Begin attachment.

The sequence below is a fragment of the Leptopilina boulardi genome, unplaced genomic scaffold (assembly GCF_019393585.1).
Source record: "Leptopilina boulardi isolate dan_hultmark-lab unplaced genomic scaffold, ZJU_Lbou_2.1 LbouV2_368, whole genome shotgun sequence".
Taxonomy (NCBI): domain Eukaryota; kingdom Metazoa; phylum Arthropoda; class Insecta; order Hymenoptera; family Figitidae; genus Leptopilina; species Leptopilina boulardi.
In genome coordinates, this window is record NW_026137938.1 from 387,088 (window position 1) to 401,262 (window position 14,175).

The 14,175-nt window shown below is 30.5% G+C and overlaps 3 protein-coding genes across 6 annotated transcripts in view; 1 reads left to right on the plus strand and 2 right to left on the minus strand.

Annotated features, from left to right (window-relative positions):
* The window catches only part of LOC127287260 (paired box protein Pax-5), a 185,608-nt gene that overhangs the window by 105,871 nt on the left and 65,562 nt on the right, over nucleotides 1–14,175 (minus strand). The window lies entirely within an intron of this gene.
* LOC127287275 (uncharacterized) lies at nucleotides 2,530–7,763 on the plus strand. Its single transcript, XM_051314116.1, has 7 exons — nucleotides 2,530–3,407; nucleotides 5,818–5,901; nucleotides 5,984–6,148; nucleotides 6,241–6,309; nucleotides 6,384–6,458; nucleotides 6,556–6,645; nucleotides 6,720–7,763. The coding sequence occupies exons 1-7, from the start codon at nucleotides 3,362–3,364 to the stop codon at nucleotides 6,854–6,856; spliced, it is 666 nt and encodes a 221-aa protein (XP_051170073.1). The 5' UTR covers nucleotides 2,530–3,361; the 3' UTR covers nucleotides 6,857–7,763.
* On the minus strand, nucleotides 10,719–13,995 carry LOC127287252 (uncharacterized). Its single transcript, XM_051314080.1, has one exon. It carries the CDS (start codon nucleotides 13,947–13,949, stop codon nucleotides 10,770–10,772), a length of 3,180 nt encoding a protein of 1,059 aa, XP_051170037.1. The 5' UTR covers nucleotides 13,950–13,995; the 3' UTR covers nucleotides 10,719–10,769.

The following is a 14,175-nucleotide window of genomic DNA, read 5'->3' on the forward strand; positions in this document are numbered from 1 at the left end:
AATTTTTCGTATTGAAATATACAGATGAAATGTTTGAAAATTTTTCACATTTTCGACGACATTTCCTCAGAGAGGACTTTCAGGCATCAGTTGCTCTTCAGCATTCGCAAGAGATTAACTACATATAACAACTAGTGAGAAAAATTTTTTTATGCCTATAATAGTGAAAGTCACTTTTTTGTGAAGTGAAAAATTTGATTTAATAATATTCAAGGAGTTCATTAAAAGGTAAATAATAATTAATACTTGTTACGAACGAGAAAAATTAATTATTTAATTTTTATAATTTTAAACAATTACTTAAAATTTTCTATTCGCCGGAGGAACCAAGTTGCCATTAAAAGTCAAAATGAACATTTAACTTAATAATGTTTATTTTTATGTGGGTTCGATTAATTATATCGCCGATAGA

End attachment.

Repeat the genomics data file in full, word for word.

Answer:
The sequence below is a fragment of the Leptopilina boulardi genome, unplaced genomic scaffold (assembly GCF_019393585.1).
Source record: "Leptopilina boulardi isolate dan_hultmark-lab unplaced genomic scaffold, ZJU_Lbou_2.1 LbouV2_368, whole genome shotgun sequence".
Taxonomy (NCBI): domain Eukaryota; kingdom Metazoa; phylum Arthropoda; class Insecta; order Hymenoptera; family Figitidae; genus Leptopilina; species Leptopilina boulardi.
In genome coordinates, this window is record NW_026137938.1 from 387,088 (window position 1) to 401,262 (window position 14,175).

The 14,175-nt window shown below is 30.5% G+C and overlaps 3 protein-coding genes across 6 annotated transcripts in view; 1 reads left to right on the plus strand and 2 right to left on the minus strand.

Annotated features, from left to right (window-relative positions):
* The window catches only part of LOC127287260 (paired box protein Pax-5), a 185,608-nt gene that overhangs the window by 105,871 nt on the left and 65,562 nt on the right, over nucleotides 1–14,175 (minus strand). The window lies entirely within an intron of this gene.
* LOC127287275 (uncharacterized) lies at nucleotides 2,530–7,763 on the plus strand. Its single transcript, XM_051314116.1, has 7 exons — nucleotides 2,530–3,407; nucleotides 5,818–5,901; nucleotides 5,984–6,148; nucleotides 6,241–6,309; nucleotides 6,384–6,458; nucleotides 6,556–6,645; nucleotides 6,720–7,763. The coding sequence occupies exons 1-7, from the start codon at nucleotides 3,362–3,364 to the stop codon at nucleotides 6,854–6,856; spliced, it is 666 nt and encodes a 221-aa protein (XP_051170073.1). The 5' UTR covers nucleotides 2,530–3,361; the 3' UTR covers nucleotides 6,857–7,763.
* On the minus strand, nucleotides 10,719–13,995 carry LOC127287252 (uncharacterized). Its single transcript, XM_051314080.1, has one exon. It carries the CDS (start codon nucleotides 13,947–13,949, stop codon nucleotides 10,770–10,772), a length of 3,180 nt encoding a protein of 1,059 aa, XP_051170037.1. The 5' UTR covers nucleotides 13,950–13,995; the 3' UTR covers nucleotides 10,719–10,769.

The following is a 14,175-nucleotide window of genomic DNA, read 5'->3' on the forward strand; positions in this document are numbered from 1 at the left end:
AATTTTTCGTATTGAAATATACAGATGAAATGTTTGAAAATTTTTCACATTTTCGACGACATTTCCTCAGAGAGGACTTTCAGGCATCAGTTGCTCTTCAGCATTCGCAAGAGATTAACTACATATAACAACTAGTGAGAAAAATTTTTTTATGCCTATAATAGTGAAAGTCACTTTTTTGTGAAGTGAAAAATTTGATTTAATAATATTCAAGGAGTTCATTAAAAGGTAAATAATAATTAATACTTGTTACGAACGAGAAAAATTAATTATTTAATTTTTATAATTTTAAACAATTACTTAAAATTTTCTATTCGCCGGAGGAACCAAGTTGCCATTAAAAGTCAAAATGAACATTTAACTTAATAATGTTTATTTTTATGTGGGTTCGATTAATTATATCGCCGATAGA